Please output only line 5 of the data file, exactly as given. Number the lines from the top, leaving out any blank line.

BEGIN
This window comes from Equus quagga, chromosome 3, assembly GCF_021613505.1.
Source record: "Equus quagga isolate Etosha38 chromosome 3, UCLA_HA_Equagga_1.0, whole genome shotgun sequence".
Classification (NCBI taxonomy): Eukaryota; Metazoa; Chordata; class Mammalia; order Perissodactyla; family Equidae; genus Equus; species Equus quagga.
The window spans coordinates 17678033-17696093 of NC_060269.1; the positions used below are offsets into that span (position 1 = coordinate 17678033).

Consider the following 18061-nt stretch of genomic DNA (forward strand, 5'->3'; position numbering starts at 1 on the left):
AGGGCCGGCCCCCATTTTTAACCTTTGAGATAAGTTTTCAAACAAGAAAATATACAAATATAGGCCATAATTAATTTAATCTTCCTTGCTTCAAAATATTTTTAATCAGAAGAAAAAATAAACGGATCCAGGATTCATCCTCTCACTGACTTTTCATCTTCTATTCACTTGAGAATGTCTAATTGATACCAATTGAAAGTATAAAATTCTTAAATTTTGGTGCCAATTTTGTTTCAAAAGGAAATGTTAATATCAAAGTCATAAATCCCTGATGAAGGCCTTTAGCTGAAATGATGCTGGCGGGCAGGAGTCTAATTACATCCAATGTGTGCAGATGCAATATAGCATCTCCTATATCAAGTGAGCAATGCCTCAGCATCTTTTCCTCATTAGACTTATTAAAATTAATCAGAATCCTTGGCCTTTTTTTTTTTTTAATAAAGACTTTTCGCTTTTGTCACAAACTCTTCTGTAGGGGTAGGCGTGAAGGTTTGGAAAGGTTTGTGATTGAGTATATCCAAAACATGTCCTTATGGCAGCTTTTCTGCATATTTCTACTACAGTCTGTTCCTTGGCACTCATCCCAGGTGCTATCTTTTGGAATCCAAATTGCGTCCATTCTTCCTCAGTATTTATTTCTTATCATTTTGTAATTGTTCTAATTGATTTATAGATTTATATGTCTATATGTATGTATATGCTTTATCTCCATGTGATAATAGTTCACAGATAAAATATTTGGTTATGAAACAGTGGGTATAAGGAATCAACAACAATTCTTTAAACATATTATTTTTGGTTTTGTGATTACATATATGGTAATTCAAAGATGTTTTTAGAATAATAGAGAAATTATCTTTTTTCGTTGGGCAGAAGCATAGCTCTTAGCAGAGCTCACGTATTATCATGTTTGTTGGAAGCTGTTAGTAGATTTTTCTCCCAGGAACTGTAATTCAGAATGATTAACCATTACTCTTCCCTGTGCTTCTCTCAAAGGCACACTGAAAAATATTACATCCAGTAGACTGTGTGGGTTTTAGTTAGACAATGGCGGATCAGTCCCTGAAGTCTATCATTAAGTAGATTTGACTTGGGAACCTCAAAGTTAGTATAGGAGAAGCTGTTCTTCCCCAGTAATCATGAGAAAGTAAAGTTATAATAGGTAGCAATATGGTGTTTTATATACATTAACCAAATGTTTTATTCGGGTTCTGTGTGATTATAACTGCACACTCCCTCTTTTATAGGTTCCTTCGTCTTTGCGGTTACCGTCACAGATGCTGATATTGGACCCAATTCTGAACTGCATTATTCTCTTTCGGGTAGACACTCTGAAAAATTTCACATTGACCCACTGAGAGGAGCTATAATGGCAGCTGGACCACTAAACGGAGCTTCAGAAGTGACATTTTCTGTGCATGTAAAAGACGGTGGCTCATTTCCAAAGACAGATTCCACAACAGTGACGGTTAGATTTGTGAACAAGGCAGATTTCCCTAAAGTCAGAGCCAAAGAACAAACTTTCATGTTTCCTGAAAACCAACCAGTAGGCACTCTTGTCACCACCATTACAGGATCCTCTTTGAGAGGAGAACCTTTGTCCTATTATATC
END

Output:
Consider the following 18061-nt stretch of genomic DNA (forward strand, 5'->3'; position numbering starts at 1 on the left):